In the meantime on a personal note I wish all the candidates well in their election hopes and dreams; look on the bright side there will be another election in two years for the Legislative Council



(entrance to Tynwald)

Weather Forecasting on the Isle of Man

Despite the best efforts of the Met Office at Ronaldsway Airport,  weather forecasting continues  to be a dark art on the  Isle of Man.

As an example let’s take the latest weather forecast from Ronaldsway

Dry this evening and overnight with the light to moderate east or north-easterly wind turning east or south-east and becoming moderate to fresh, locally strong later. Lowest overnight temperature around 4 Celsius.

Now while I admire anyone who went to University, spent years practising their trade (without or with the aid of super computers at Exeter) there is a slight problem on the Isle of Man, it’s called micro-climates, these are the little things that to a local, explains why you can drive from Douglas in bright sunshine, pass through Crosby six miles away with the wipers on the car going full tilt and then emerge into bright sunshine again at Greeba, approximately a mile and a half outside Crosby.

This also leads to the TT phenomenon ( microclimates not rain) whereby the Practices will be held up due to mist on the Mountain Section, while the rest of the course is usually bathed in temperatures of up 24 Celsius, although on one rare occasion when I had the delights of Marshalling on Bray Hill, it was actually the Mountain and Ramsey in bright sunshine and the Start to Quarterbridge in the mist. Obviously not very safe for riding at speeds at the time of unto 115mph.

So what does the local do to correct this standard or nonstandard deviation in Manx weather, well depending on where you’re living a number of factors can be taken into account. If you’re situated in the West the usual practice is to look to the coast and see what sort of rubbish is blowing in from  Northern Ireland, they say if you stand on Peel Headlands and you can see Scotland and Northern Ireland then the weather is usually going to be abysmal within forty eight hours. If you stand on the Headlands or Peel Hill or any points on the west coast and you can’t see anything then tough, you’ve mistimed your walk and you’re probably right up to your neck in a Force 9 with rain at the horizontal, for the locals amongst us the usual rejoinder is ‘ a bit of a breeze’ or  us transplanted Londoners ‘it’s a bit tasty out innit’.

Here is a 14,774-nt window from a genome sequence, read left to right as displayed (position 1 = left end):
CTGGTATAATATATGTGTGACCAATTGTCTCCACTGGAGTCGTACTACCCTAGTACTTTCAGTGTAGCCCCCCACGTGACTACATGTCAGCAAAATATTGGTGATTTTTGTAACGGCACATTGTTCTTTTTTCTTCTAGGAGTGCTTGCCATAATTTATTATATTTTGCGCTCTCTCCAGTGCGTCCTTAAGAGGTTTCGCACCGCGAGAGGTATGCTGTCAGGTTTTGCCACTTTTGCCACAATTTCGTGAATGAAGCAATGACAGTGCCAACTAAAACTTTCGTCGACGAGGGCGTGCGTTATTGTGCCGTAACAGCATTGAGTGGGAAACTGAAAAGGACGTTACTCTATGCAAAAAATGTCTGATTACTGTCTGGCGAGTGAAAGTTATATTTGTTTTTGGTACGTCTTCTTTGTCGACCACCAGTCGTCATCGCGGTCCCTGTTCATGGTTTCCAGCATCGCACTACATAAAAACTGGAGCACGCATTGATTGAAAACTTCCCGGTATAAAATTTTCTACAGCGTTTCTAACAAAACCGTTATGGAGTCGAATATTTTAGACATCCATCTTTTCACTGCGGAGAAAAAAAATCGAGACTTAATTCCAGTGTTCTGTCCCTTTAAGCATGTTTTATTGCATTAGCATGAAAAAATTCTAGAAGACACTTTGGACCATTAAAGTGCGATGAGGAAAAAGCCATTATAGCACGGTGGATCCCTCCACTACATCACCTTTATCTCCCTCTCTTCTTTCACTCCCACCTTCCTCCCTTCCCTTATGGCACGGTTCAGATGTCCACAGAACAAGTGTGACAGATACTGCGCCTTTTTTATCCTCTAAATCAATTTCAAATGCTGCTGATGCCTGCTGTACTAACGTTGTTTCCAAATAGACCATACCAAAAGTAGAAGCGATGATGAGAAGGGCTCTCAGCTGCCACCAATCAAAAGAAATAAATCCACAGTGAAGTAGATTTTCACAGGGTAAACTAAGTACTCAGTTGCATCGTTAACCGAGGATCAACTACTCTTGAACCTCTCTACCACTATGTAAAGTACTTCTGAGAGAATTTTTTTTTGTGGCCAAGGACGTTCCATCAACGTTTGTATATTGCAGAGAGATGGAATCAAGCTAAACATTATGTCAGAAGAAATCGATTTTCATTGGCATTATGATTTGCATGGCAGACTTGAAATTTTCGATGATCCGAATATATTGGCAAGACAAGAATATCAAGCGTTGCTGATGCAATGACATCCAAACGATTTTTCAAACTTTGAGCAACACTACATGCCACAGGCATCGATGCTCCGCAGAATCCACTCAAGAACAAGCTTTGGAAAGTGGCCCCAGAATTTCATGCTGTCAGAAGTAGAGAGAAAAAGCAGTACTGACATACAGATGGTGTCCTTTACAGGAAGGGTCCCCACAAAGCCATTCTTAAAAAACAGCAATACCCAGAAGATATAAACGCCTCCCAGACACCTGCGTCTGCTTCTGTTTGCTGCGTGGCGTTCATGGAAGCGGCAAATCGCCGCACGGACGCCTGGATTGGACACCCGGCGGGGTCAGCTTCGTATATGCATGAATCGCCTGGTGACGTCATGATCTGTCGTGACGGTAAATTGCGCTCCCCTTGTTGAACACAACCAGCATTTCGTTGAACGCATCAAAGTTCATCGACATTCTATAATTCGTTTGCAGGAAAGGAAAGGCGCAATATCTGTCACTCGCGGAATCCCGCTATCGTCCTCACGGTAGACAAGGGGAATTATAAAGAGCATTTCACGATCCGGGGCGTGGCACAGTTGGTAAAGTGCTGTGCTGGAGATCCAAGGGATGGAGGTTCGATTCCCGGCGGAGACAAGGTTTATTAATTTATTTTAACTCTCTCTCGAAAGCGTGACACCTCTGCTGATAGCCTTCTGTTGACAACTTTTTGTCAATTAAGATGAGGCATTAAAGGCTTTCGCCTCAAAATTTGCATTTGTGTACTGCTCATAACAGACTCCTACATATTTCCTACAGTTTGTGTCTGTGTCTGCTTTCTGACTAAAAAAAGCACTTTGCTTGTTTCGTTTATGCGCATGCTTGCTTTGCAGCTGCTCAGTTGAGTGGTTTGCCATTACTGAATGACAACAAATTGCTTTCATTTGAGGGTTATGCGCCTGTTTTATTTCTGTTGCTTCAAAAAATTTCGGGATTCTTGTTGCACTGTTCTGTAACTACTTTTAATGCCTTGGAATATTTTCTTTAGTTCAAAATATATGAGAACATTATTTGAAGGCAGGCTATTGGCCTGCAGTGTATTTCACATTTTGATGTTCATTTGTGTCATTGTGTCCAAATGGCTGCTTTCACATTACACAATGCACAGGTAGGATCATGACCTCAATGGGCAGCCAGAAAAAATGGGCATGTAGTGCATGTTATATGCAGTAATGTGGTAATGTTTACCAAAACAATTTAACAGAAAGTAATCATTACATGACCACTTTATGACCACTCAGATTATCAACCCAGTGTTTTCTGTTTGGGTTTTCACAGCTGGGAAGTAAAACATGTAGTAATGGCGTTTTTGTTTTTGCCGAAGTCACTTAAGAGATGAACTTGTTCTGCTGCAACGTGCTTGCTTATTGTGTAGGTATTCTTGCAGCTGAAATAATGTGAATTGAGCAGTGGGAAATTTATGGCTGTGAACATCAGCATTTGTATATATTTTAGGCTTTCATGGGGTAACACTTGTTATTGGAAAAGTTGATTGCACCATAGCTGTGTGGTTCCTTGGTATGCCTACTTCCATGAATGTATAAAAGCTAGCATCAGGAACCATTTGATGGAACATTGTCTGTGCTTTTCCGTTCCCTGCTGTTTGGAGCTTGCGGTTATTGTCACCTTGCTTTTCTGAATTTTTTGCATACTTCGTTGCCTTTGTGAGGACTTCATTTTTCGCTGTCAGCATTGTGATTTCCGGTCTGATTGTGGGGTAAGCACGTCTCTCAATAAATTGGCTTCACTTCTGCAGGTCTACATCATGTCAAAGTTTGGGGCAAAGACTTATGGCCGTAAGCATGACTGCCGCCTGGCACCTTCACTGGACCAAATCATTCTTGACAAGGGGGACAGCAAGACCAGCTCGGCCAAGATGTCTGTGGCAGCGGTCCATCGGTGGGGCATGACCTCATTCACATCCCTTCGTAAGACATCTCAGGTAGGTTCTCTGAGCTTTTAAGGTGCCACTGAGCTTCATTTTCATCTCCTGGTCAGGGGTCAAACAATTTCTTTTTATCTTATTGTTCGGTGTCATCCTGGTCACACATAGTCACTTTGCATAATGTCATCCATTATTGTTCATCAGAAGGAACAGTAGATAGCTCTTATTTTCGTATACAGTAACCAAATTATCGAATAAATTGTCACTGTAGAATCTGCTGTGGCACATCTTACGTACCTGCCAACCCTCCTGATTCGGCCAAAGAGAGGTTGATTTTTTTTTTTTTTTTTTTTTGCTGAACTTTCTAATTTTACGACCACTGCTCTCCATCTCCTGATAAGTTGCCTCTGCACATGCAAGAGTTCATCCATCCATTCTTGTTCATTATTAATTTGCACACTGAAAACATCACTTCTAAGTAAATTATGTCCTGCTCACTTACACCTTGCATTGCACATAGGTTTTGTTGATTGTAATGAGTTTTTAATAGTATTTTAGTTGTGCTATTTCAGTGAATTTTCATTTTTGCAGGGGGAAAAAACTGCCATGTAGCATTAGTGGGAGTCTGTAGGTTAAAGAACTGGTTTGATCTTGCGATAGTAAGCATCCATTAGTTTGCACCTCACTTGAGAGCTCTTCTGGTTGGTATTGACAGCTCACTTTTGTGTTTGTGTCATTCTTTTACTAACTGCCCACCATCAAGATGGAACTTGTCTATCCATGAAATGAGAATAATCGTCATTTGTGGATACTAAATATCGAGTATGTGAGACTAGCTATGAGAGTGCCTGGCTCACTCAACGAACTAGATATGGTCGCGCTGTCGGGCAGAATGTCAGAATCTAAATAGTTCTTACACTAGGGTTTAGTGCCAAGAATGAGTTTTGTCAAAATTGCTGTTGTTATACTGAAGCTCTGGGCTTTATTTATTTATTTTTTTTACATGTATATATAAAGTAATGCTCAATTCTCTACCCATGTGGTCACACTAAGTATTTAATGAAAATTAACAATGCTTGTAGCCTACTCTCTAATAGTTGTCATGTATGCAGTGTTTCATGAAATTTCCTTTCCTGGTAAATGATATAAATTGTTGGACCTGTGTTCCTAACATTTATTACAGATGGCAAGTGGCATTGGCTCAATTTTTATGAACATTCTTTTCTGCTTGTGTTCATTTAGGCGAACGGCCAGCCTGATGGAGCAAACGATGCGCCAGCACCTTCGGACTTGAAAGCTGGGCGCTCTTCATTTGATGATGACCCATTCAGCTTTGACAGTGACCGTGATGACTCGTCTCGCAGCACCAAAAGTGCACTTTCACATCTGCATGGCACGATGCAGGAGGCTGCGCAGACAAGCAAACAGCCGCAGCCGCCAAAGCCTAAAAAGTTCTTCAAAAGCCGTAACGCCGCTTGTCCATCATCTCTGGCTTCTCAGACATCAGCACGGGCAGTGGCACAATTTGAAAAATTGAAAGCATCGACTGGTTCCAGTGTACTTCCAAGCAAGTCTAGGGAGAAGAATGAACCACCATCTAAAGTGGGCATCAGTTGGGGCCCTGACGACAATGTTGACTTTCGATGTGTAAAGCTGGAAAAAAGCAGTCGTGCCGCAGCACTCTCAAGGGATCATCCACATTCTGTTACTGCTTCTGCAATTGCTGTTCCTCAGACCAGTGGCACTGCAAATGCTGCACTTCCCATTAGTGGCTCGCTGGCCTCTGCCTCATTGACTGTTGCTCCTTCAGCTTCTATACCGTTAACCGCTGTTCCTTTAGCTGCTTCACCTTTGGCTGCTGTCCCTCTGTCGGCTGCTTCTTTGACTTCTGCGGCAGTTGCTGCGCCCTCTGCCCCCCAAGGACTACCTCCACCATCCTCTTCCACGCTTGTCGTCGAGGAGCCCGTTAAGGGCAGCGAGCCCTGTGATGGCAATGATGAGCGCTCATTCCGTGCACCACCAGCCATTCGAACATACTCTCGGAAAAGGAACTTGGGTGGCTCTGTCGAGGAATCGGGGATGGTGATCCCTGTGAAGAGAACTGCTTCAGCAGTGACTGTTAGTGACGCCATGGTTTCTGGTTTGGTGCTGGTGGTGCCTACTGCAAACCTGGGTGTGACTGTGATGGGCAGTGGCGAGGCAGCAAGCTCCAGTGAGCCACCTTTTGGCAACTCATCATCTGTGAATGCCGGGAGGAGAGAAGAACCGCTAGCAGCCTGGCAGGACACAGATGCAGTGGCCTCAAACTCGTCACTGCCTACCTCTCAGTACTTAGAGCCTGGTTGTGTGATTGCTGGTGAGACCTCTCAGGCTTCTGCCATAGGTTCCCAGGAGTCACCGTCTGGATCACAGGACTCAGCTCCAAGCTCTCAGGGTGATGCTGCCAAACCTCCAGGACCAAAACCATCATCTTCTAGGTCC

Those residents lucky enough to live on the northern plains of the Island have a number of choices, usually these follow along the lines of walking out the front door, doing a 360 whilst gazing into the distance like a man in the crow’s nest hoping to glimpse land, although if you are doing this you’re more likely to see a ship either coming down the east coast past Ramsey or going across the top of the Island from Stranraer to Larne.

Residents in the south of the Island have the enviable delight of knowing when the mist is down on the South usually due to the lack of the paper plane not being able to land at Ronaldsway Airport, this has been known to cause chaos in the past with postmen setting their alarm clocks ( or not) by the sound of the paper plane arriving in over Castletown on the flight path to Ronaldsway and on days when the mist arrives being late for work and turning up grumpy.

People in living on the east coast are lucky, they just have to ring up friends on the West and ask what the weather is doing , because usually an hour later they get the weather that’s come in from the West.

So there you have it a brief guide to weather forecasting (or not) on the Isle of Man and why it’s just the safe option to stick your head out the door and see what’s going on around you.